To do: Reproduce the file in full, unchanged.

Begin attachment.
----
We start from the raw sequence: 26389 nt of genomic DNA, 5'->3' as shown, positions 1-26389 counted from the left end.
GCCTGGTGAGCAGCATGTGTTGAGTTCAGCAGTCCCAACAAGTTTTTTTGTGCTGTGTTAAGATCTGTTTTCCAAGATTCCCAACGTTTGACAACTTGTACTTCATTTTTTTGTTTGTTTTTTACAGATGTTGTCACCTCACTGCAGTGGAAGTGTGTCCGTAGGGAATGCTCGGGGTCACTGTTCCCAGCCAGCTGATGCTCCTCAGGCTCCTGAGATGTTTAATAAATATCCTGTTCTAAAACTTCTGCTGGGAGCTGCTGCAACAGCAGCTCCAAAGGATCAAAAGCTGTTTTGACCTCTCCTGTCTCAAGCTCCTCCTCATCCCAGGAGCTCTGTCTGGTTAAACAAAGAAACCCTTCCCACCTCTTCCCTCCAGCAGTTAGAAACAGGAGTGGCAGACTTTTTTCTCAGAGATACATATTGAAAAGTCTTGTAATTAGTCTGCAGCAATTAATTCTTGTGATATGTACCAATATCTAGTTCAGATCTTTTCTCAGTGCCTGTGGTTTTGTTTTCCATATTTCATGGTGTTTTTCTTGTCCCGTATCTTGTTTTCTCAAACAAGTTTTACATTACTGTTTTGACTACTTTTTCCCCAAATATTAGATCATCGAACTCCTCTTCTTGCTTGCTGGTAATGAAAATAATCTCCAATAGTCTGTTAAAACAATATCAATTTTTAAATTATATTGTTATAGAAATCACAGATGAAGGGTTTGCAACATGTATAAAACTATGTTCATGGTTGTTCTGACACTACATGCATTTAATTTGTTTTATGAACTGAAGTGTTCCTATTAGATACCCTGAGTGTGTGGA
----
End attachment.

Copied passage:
We start from the raw sequence: 26389 nt of genomic DNA, 5'->3' as shown, positions 1-26389 counted from the left end.
GCCTGGTGAGCAGCATGTGTTGAGTTCAGCAGTCCCAACAAGTTTTTTTGTGCTGTGTTAAGATCTGTTTTCCAAGATTCCCAACGTTTGACAACTTGTACTTCATTTTTTTGTTTGTTTTTTACAGATGTTGTCACCTCACTGCAGTGGAAGTGTGTCCGTAGGGAATGCTCGGGGTCACTGTTCCCAGCCAGCTGATGCTCCTCAGGCTCCTGAGATGTTTAATAAATATCCTGTTCTAAAACTTCTGCTGGGAGCTGCTGCAACAGCAGCTCCAAAGGATCAAAAGCTGTTTTGACCTCTCCTGTCTCAAGCTCCTCCTCATCCCAGGAGCTCTGTCTGGTTAAACAAAGAAACCCTTCCCACCTCTTCCCTCCAGCAGTTAGAAACAGGAGTGGCAGACTTTTTTCTCAGAGATACATATTGAAAAGTCTTGTAATTAGTCTGCAGCAATTAATTCTTGTGATATGTACCAATATCTAGTTCAGATCTTTTCTCAGTGCCTGTGGTTTTGTTTTCCATATTTCATGGTGTTTTTCTTGTCCCGTATCTTGTTTTCTCAAACAAGTTTTACATTACTGTTTTGACTACTTTTTCCCCAAATATTAGATCATCGAACTCCTCTTCTTGCTTGCTGGTAATGAAAATAATCTCCAATAGTCTGTTAAAACAATATCAATTTTTAAATTATATTGTTATAGAAATCACAGATGAAGGGTTTGCAACATGTATAAAACTATGTTCATGGTTGTTCTGACACTACATGCATTTAATTTGTTTTATGAACTGAAGTGTTCCTATTAGATACCCTGAGTGTGTGGA